get pretty busy and that means its time to get down to business. While completing my internship
here at McLaren I have been so fortunate to work with such great people. I learn so much every
day (in life and Dosimetry). Even when I feel stressed or overwhelmed, I know that I will have
support from my great mentors. One thing I didnt think about with mentorship was the aspect of

Kevin Dwyer
Mentoring Assignment
August 3rd 2016

having multiple mentors. However, after experiencing it, I wouldnt have it any other way. As Al,
one of our dosimetrist said the more voices you hear trying to direct you, the more confused
youll be. I believe this to be true because its very hard to decipher which path to choose, but I
try to take all advice with a grain of salt. I enjoy hearing explanations in multiple ways because it
sheds new light on the subject and usual offers another way (sometimes more efficient) of doing
As I progress through my career I plan on always being a mentee. My favorite thing that
Al said to me was that youll never stop being a menteeif youre wise especially in a field
where technology is constantly changing. This is the same approach I took with education. As
teachers we are constantly learning. In some ways I have already took on a mentor/teaching
position. I have been training Al on how to use our Eclipse/Aria software as he came from a
Pinnacle/MOSAIQ background. This has been exceptionally beneficial to me. I believe the best
way to solidify/test what you know is to teach someone else. As Terry said there are no losses
from mentoring only gains . gain respect of the people you teach, gain your own level of
understanding, respect from the people you teach, confidence in what you do. Its all gains, just
like the stock market baby. As we progress into our careers it is very important to stay up to
date with our colleagues. The field becomes less about mentor and mentee and more about
collaboration for the greater cause. At the AAMD conference I was so fortunate to talk to Tom
Constantino who gave a presentation on SBRT lung planning. Even though I was only a student
he was willing to take time out of his non-stop schedule to give me some advice on screenshots I
had of my plans. I will never forget that kindness and will always be quick to help others in need.
We are all in this field to help patients and work with great people. We need to stay active as
collaborators and have fun with it. I believe mentoring is the first step of a life-long collaborative
learning relationship.

Kevin Dwyer
Mentoring Assignment
August 3rd 2016
1. Lenards N. Mentoring. [SoftChalk]. LaCrosse, WI: UW-L Medical Dosimetry
Program; 2015.

Kevin Dwyer
Mentoring Assignment
August 3rd 2016

Appendix A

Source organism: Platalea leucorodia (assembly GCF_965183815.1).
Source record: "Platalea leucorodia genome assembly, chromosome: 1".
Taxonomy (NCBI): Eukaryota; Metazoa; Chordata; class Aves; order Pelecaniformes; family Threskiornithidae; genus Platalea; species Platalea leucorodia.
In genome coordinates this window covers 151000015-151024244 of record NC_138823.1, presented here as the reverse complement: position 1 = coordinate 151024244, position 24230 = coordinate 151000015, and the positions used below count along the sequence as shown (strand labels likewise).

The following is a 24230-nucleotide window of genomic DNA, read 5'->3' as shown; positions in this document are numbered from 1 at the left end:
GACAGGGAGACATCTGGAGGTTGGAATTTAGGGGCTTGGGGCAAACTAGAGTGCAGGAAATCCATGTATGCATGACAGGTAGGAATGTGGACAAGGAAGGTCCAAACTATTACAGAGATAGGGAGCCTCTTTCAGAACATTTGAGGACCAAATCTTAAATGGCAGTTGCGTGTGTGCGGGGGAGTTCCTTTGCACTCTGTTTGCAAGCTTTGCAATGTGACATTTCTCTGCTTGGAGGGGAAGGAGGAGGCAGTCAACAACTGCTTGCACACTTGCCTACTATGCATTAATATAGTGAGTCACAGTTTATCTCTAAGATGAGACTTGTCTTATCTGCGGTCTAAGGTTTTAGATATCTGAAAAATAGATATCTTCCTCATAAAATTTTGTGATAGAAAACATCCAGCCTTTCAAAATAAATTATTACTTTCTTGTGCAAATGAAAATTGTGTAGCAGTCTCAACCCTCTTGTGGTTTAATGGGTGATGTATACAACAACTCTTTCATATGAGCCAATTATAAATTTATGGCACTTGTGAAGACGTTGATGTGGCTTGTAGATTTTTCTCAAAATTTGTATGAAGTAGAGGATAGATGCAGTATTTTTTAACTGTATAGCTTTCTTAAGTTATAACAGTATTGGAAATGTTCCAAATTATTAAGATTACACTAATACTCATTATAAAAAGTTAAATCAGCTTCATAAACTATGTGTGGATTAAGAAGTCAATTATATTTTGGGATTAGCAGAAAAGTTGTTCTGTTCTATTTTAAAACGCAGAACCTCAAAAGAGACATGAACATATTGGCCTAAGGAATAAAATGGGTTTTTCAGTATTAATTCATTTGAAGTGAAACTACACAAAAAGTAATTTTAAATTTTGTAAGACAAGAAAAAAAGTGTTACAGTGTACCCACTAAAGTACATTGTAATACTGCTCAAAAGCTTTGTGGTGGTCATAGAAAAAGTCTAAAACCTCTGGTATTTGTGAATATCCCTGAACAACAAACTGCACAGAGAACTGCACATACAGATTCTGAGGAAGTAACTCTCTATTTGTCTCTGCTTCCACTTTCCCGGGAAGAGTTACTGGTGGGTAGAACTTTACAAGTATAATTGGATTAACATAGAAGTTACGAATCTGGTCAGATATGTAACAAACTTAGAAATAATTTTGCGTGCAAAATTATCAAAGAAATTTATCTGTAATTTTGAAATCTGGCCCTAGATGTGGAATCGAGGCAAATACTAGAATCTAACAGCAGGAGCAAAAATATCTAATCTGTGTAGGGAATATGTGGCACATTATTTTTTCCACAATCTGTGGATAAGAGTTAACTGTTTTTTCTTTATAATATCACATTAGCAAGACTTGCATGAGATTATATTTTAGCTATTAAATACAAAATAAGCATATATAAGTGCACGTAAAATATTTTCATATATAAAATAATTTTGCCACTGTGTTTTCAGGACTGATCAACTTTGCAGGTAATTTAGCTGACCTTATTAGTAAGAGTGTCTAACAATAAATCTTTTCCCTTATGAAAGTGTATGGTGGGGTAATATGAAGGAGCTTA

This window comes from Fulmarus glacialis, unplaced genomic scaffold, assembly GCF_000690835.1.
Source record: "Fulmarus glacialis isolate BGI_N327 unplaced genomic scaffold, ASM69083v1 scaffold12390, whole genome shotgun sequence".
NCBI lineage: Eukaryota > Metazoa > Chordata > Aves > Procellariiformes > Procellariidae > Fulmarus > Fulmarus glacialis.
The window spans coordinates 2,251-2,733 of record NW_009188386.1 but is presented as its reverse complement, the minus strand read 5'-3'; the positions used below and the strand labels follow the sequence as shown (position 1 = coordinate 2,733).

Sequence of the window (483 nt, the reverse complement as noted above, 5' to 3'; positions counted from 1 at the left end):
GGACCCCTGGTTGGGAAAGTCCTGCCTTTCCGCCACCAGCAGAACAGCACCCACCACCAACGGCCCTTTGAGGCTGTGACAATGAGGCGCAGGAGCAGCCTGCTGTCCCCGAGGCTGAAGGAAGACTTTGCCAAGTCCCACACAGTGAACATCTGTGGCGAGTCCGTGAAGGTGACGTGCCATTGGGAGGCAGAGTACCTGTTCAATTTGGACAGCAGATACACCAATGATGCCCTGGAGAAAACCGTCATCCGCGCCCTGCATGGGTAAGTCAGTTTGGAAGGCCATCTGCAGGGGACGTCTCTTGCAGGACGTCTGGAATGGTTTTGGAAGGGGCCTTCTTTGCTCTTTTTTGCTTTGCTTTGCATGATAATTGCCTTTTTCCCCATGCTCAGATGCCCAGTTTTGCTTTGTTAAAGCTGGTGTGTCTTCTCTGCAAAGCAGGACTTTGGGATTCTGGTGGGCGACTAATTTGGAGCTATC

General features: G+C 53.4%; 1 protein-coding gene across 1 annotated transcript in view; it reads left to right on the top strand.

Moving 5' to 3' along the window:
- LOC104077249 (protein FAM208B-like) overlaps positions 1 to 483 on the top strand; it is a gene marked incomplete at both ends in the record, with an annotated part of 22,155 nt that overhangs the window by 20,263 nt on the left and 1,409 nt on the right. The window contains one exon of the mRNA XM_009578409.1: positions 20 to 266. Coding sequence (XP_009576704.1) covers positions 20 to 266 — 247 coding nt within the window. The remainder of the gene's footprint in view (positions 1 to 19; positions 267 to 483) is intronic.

Kevin Dwyer
Interview with Terry Dillon, Senior Physicist at McLaren
August 1st, 2016
Q: How would you define mentoring in your own words?
A: I guess making sure that you learn the practical aspects of doing your job with
the whole team. You know, making sure youre watching all the different aspects of
what you got to do for the benefit of the patient with respect to the doctor, the
physics and the therapists and tie it all together. So mentoring would be making
sure that you get the whole picture. Not that youre getting just one little part.
Thats my aspect of mentoring; make sure you see the whole picture.
Q: What characteristics do you think a good mentor possess in your opinion?
A: A rounded out level of experience with respect from your job and because. If I
was just like coming in from nuclear reactor physics, maybe I would know what was
going on with the machine or what was going on with the medical aspects for the
patient. I think you just need to have a good level of experience; dont pick
somebody who is just 2 years into the program. It takes a long time to learn all of
the things that you do in the department. Its tough for me to explain to any
outsider just what I do; even some of the insiders.
Q: Do you think its good to have multiple mentors?
A: Yeah, absolutely. Perspective changes from individual to individual. VK (physicist)
sees things different than I do and Art (physicist) got a whole different perspective
too. The way different peoples brains work. Its really good to tap into seeing what
you can gather from them.
Q: So what should I do when I have two different mentors telling me opposite
A: What would you do? Ok. I guess, if you were the Mentee haha (laughs). Alright I
think you just have to take the explanations with a grain of salt and say O thats a
different perspective I guess, I havent thought of that. Take it in stride, make up
your own mind later. Take what you can from each one. Dont forget to be humble
and kind like Tim McGraw Says (chuckles).

Kevin Dwyer
Mentoring Assignment
August 3rd 2016
Q: Have you had any mentors in life/career that helped shape you to who you are?